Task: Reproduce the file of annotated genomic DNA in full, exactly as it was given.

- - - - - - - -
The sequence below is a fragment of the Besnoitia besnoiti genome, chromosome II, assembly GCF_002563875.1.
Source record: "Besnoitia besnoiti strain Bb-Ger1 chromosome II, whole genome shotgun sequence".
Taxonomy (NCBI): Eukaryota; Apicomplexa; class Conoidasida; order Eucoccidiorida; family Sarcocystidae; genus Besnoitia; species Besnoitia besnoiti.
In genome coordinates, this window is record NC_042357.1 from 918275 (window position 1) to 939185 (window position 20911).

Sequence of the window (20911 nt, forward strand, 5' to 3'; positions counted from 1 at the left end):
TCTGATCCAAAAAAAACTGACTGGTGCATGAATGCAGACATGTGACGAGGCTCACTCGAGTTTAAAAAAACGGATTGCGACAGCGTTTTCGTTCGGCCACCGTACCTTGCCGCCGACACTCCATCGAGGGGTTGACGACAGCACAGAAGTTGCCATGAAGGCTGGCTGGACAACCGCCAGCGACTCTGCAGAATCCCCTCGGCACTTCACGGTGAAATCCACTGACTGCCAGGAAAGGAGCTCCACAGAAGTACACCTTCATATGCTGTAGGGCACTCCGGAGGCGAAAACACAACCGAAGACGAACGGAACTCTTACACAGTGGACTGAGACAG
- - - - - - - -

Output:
The sequence below is a fragment of the Besnoitia besnoiti genome, chromosome II, assembly GCF_002563875.1.
Source record: "Besnoitia besnoiti strain Bb-Ger1 chromosome II, whole genome shotgun sequence".
Taxonomy (NCBI): Eukaryota; Apicomplexa; class Conoidasida; order Eucoccidiorida; family Sarcocystidae; genus Besnoitia; species Besnoitia besnoiti.
In genome coordinates, this window is record NC_042357.1 from 918275 (window position 1) to 939185 (window position 20911).

Sequence of the window (20911 nt, forward strand, 5' to 3'; positions counted from 1 at the left end):
TCTGATCCAAAAAAAACTGACTGGTGCATGAATGCAGACATGTGACGAGGCTCACTCGAGTTTAAAAAAACGGATTGCGACAGCGTTTTCGTTCGGCCACCGTACCTTGCCGCCGACACTCCATCGAGGGGTTGACGACAGCACAGAAGTTGCCATGAAGGCTGGCTGGACAACCGCCAGCGACTCTGCAGAATCCCCTCGGCACTTCACGGTGAAATCCACTGACTGCCAGGAAAGGAGCTCCACAGAAGTACACCTTCATATGCTGTAGGGCACTCCGGAGGCGAAAACACAACCGAAGACGAACGGAACTCTTACACAGTGGACTGAGACAG